Read Archbishop Justin Welby and Bishop Sarah Mullally's article in The Telegraph today.
When the coronavirus pandemic began and lockdown took force across the country – shuttering shops and pubs, closing schools and barring places of worship – much of what we saw, heard and experienced was dictated and driven by “the centre”. Ministers and officials commanded our attention and determined the daily details of our lives. Few of us have experienced the sheer power of government like that in our lifetimes.
It makes sense to instinctively look for central direction in such an acute crisis, and we’re indebted to the roles many played in doing so, especially those who organised the NHS to cope with the increased demand. Within the Church there are lessons to be learnt about the role and importance of central guidance, and its crucial interplay with government rules that exist for the benefit of all.
But with a vaccine still far from certain, infection rates rising and winter on the horizon, the new normal of living with Covid-19 will only be sustainable – or even endurable – if we challenge our addiction to centralisation and go back to an age-old principle: only do centrally what must be done centrally.
As a country, this principle is in our DNA. In the Church of England, we have been committed to localism for centuries. Every inch of the country is part of an Anglican parish, and parish churches are woven into the fabric of their communities. Meanwhile, local councils are full of people who care about street lighting that does not work, speed limits that need to be in place, and paving stones that could trip people up. It might not seem exciting, but it is essential.
When it comes to Covid-19, the importance of local networks and communities becomes even greater. Scotland and Wales have shown that local public health is the best qualified to deal with local outbreaks. Local government, schools and voluntary agencies – including churches – can communicate well, act swiftly and measure risk and consequences on the ground. Giving them generous funding would be a good investment.
What began as a national – and international – crisis has been the top priority of Westminster, Whitehall, Holyrood and Cardiff, and will remain so for some time to come. But in many ways the “on-the-ground” response has been the most vital. Local communities, councils, and, yes, local churches have played the most important delivery roles of all.
While the guidance and direction may come from central authorities, those local structures that have been implementing, organising and responding in their own immediate communities are in many ways the heartbeat of the response to the pandemic. We think of those churches offering summer holiday experiences for families, or Hackney Church in east London, which has supplied over 50,000 meals since lockdown began.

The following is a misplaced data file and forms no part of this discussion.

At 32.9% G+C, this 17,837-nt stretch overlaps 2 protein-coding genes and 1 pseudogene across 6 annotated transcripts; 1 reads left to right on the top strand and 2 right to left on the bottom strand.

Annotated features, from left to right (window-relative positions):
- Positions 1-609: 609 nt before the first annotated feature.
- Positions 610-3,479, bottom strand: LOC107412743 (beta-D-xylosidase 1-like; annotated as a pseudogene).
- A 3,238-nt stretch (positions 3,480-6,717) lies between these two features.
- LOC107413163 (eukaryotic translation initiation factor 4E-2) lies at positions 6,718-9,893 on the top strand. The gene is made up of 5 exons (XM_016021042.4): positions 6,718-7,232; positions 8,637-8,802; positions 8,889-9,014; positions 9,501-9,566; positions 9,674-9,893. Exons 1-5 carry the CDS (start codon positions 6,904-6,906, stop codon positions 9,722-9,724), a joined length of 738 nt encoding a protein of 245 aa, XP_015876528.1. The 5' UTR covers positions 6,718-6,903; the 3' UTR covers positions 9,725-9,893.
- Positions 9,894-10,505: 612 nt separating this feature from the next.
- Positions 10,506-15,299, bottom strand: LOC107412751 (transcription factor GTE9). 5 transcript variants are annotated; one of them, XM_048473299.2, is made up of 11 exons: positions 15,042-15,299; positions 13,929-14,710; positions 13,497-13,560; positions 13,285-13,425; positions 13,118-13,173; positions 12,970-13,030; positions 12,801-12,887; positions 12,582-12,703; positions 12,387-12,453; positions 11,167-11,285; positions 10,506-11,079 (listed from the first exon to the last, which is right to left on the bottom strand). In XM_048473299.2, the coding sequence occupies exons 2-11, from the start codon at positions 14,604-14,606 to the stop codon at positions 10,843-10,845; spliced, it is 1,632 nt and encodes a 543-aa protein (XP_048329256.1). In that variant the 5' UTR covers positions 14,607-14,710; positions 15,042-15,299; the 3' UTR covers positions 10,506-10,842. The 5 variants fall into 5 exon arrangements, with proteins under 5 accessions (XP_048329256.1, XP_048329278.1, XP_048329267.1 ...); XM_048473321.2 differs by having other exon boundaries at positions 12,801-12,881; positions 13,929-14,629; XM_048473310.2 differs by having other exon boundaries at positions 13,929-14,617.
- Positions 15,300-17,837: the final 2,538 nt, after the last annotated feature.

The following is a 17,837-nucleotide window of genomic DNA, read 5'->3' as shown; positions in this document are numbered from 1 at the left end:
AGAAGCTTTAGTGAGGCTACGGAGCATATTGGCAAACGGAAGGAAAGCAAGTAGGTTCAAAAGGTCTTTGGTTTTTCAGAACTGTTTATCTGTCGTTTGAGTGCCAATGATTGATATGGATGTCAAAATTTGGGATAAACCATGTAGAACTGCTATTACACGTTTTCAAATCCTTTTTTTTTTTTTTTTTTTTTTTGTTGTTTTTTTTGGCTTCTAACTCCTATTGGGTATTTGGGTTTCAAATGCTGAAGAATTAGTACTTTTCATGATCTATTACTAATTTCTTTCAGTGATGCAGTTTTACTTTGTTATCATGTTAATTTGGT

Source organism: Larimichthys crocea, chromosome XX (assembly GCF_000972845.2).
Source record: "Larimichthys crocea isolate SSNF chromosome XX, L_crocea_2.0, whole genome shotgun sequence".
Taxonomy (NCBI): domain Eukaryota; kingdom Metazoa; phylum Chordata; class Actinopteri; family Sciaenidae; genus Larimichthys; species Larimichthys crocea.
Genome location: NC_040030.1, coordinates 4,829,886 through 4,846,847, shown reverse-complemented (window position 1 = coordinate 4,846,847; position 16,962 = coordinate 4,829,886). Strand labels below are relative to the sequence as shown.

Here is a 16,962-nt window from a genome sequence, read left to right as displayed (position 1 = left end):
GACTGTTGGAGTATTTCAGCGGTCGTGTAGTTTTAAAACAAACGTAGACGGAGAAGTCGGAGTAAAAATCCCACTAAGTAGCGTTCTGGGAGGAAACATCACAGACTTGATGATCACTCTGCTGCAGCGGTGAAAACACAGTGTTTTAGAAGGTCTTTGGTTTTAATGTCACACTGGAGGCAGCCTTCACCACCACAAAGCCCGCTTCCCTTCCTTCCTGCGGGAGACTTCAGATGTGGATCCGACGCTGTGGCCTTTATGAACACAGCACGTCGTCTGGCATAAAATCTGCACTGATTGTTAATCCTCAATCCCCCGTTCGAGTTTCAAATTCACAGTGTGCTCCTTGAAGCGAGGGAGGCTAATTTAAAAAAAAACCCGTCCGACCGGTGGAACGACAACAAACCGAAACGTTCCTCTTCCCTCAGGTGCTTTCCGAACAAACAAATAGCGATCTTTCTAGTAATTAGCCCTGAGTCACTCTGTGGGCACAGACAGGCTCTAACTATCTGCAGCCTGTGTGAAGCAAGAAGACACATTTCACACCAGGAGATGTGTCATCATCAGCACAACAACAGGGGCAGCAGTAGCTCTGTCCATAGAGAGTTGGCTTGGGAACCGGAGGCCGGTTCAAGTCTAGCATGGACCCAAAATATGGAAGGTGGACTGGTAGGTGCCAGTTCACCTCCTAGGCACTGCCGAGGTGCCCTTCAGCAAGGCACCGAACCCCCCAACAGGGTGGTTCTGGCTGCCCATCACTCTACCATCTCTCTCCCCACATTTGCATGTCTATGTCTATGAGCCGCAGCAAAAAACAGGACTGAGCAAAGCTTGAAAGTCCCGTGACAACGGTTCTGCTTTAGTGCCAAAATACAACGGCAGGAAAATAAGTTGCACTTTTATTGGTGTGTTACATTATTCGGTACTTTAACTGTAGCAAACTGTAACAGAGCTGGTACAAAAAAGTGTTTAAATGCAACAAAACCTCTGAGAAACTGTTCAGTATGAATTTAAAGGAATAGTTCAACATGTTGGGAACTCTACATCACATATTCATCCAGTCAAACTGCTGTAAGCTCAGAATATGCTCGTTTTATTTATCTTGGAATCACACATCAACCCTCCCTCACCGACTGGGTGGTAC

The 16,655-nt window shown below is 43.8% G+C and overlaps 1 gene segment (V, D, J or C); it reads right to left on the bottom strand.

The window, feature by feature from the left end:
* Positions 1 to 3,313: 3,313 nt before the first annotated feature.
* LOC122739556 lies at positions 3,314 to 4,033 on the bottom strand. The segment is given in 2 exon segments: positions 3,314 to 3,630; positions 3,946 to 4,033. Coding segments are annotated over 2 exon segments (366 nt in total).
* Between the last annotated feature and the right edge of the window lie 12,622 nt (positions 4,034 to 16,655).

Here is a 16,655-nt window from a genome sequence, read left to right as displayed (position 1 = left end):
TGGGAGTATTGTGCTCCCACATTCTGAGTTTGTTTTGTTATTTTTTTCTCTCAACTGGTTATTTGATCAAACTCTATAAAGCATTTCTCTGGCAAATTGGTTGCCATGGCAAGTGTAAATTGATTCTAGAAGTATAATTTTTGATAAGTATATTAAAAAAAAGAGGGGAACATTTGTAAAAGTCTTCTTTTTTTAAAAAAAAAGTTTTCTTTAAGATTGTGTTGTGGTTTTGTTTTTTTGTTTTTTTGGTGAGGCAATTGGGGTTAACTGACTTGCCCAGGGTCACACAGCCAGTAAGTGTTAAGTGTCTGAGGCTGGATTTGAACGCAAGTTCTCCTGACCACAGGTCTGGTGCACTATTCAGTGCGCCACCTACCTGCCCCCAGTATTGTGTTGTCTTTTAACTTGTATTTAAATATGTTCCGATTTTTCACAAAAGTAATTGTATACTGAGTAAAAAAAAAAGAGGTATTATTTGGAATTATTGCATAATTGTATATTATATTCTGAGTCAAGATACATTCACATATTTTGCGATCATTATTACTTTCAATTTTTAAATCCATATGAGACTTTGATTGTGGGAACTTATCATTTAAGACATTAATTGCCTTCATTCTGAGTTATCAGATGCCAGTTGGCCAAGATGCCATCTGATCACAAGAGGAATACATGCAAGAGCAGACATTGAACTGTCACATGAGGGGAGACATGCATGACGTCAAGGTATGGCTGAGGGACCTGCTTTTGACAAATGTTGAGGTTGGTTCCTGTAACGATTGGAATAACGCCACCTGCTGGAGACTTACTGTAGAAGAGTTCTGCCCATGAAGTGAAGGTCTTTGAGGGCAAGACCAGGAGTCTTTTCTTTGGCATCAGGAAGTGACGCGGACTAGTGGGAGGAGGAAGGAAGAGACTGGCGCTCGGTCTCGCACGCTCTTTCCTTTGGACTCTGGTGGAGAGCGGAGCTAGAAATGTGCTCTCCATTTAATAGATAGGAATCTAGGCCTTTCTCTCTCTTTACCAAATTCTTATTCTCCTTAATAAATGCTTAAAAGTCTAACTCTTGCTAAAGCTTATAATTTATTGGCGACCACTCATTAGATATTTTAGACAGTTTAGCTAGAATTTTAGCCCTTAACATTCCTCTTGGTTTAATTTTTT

As lockdown has eased, it has given us the chance to appreciate afresh what our communities have to offer. Many of us have celebrated the freedom to go to a favourite local restaurant or get a haircut. For people of faith, the opportunity to gather again in worship and prayer has been a great blessing. Locality matters: it means a home; community; stability.
Of course, as senior church leaders we need to remove the plank from our own eyes. During the pandemic it has been vital for the Church of England to have a national Covid Recovery Group to keep our churches, clergy and congregations as informed and safe as possible. And we are not immune to the temptation to pull more decisions into the centre, to feel that “something is being done”. But it is a temptation that should be resisted. Often that “something” might not be as effective as what could be done locally.
During lockdown, I (Justin Welby) spent time as a volunteer chaplain in St Thomas’ hospital in London. To do this, I needed permission from the local bishop, the Bishop of Southwark. On the wards, the senior chaplain would introduce me: “This is the Archbishop of Canterbury. I am his line manager.” And she was.
We have our own hierarchies in the Church of England, but ultimately it is our churches and our clergy on the ground that are its lifeblood. In the last six months, it has been they to whom we owe our deep gratitude.
So here’s our challenge for the next phase of this complex, painful and hugely challenging time: let’s place our trust in the local, and make sure it is resourced, trained, informed and empowered. Some places will get things wrong – but that is true of central leadership too.
It’s a challenge for government, and it’s one we also accept in the Church of England. Where some have felt we have made too many decisions from the centre, we recommit to empowering clergy and parishes, which are and have always been the foundation of the Church.
We have been united across the country – and the world – in the face of adversity. But the strength of response has come from much closer to home.